D.M. Chandrashekhar, J.
1. This is an appeal from the order of Venkataramiah. J. in Writ Petition No. 3785 of 1974. The appellant was the Petitioner therein.
2. In the writ petition. The petitioner had assailed the judgment of the Karnataka State Transport Appellate Tribunal (hereinafter referred to as the S. T. A. T.). The learned single Judge dismissed the writ petition holding that there was no ground to interfere with that judgment.
3. Narasoji Rao whose heirs are respondents 3 (a) to (e) herein had applied to the Regional Transport Authority, Bangalore (hereinafter referred to as the R. T. A.) for grant of a permit to operate a stage carriage between Ban galore and Mavathur. The R. T. A. by its resolution dated 25-11-1963. Rejected that application. Against that resolution he had, preferred an appeal to the S.T.A.T., which set aside that resolution and remanded the case to the R. T. A. The appeal by the petitioner to the Karnataka Revenue Appellate Tribunal against the order of the S. T. A. T. was unsuccessful. After remand., the R. T. A. by its resolution dated 25/26/4-1972, granted a Permit to Narasoji Rao. Against such grant, the petitioner went up in appeal to the S. T. A. T.
During the pendeney of that appeal. Narasoji Rao died on 8-2-1974. His heirs were permitted to come on record in his place in that appeal. The S. T. A. T. affirmed the grant of the permit in favor of Narasoji Rao. represented by his heirs. But remanded, the case to the R.T.A to fix, after hearing the parties, a fresh schedule of timings for the stage carriage for which that permit was granted. As stated earlier the order of the S. T. A. T. was impugned in the writ petition.
4. Both the S. T. A. T. and the learned single Judge relied on the ruling of the Supreme Court in Ramautar Lal Jain v. Maya Kauri : 3SCR931 that in case of death of an applicant for grant of a stage carriage permit his heirs can apply for substitution in his place that the Transport Authority has jurisdiction and discretion in the matter of allowing or refusing such substitution and that if the proceedings before the Transport Authority are likely to be delayed or if such substitution would be detrimental to the interest of the public the Transport Authority is not bound to allow su.ch substitution. The learned single Judge held that the aforesaid ruling of the Supreme Court applies with greater force to a case in which the Transport Authority had already granted a permit and the grantee dies during the pendency of an appeal against such grant.
5. In this appeal Mr. M. Rangaswamy, learned Counsel for the appellant, contended that the view taken by the learned single Judge that in the appeal before the S. T. A. T. the heirs of Narasoji Rao could be substituted, was clearly erroneous. Elaborating his contention. Mr. Rangaswamy argued that there is a distinction between the proceeding up to the stage of grant of a permit and the proceeding at the stage of issuing a Permit, pursuant to such grant. Mr. Rangaswamy invited our attention to the observations of the Supreme Court : 1SCR188 ). (Kunder Rudrappa v. Mysore Revenue Appellate Tribunal) that issuance of a permit after an order granting it is only a ministerial act necessarily following the grant of the Permit.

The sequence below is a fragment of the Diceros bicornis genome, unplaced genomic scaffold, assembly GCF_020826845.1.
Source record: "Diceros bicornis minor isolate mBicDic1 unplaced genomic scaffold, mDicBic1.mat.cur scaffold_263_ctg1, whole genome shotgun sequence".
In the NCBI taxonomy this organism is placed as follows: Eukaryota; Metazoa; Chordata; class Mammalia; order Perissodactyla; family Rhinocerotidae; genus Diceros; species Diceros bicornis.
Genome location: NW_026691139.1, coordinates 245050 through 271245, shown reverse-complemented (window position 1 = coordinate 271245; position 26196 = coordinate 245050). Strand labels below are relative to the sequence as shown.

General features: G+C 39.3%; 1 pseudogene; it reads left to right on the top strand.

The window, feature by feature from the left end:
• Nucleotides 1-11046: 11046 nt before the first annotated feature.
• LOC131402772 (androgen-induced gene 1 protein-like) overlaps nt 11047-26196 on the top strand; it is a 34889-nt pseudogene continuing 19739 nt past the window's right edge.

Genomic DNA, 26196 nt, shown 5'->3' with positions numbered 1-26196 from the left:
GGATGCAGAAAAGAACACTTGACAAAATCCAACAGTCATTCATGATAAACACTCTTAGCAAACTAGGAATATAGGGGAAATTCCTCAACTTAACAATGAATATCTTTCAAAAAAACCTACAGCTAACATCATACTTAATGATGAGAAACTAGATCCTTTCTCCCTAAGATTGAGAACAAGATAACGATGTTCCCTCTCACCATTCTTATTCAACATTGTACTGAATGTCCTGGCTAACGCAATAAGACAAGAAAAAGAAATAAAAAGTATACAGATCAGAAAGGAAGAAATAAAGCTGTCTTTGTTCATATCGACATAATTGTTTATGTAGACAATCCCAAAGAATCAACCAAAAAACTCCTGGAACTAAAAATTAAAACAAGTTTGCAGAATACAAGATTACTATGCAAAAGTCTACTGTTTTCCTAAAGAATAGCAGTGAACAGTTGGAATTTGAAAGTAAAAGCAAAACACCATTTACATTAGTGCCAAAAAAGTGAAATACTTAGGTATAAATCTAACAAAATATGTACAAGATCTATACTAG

Mr. Rangaswamy also invited, our attention to the observations of the Supreme Court in Messrs. Ram Autar Lal Jain's case : 3SCR931 that in deciding the grant of a permit the merits of the applicant should be considered vis-a-vis other applicants, that such merits depend generally upon the peculiar position capabilities and qualifications of an applicant which may be either personal or peculiarly those of a concern or organization and, that an heir or successor of an applicant will not necessari1v have his (the applicant's) qualifications or capabilities with regard to a transport service for the benefit of the public.
6. Mr. Rangaswamy maintained that if an applicant for a permit dies at the stage of the Transport Authority considering whether a permit should be granted to him, the Transport Authority can, after permitting his heirs to come on record, consider the qualifications and capabilities of such heirs for grant of the permit for which the deceased applicant had applied that the Transport Authority cannot, at the stage of issuing a permit in pursuance of a grant, consider the qualifications and capabilities of such heirs, because at that stage the Transport Authority has to merely perform. The ministerial act of issuing a permit in pursuance of a grant already made and there will be no enquiry of any kind at that stage and that hence if an applicant in whose favor a permit has been granted, dies before a permit is issued, the grant abates and his heirs can only make a fresh application to the Transport Authority for grant of a permit.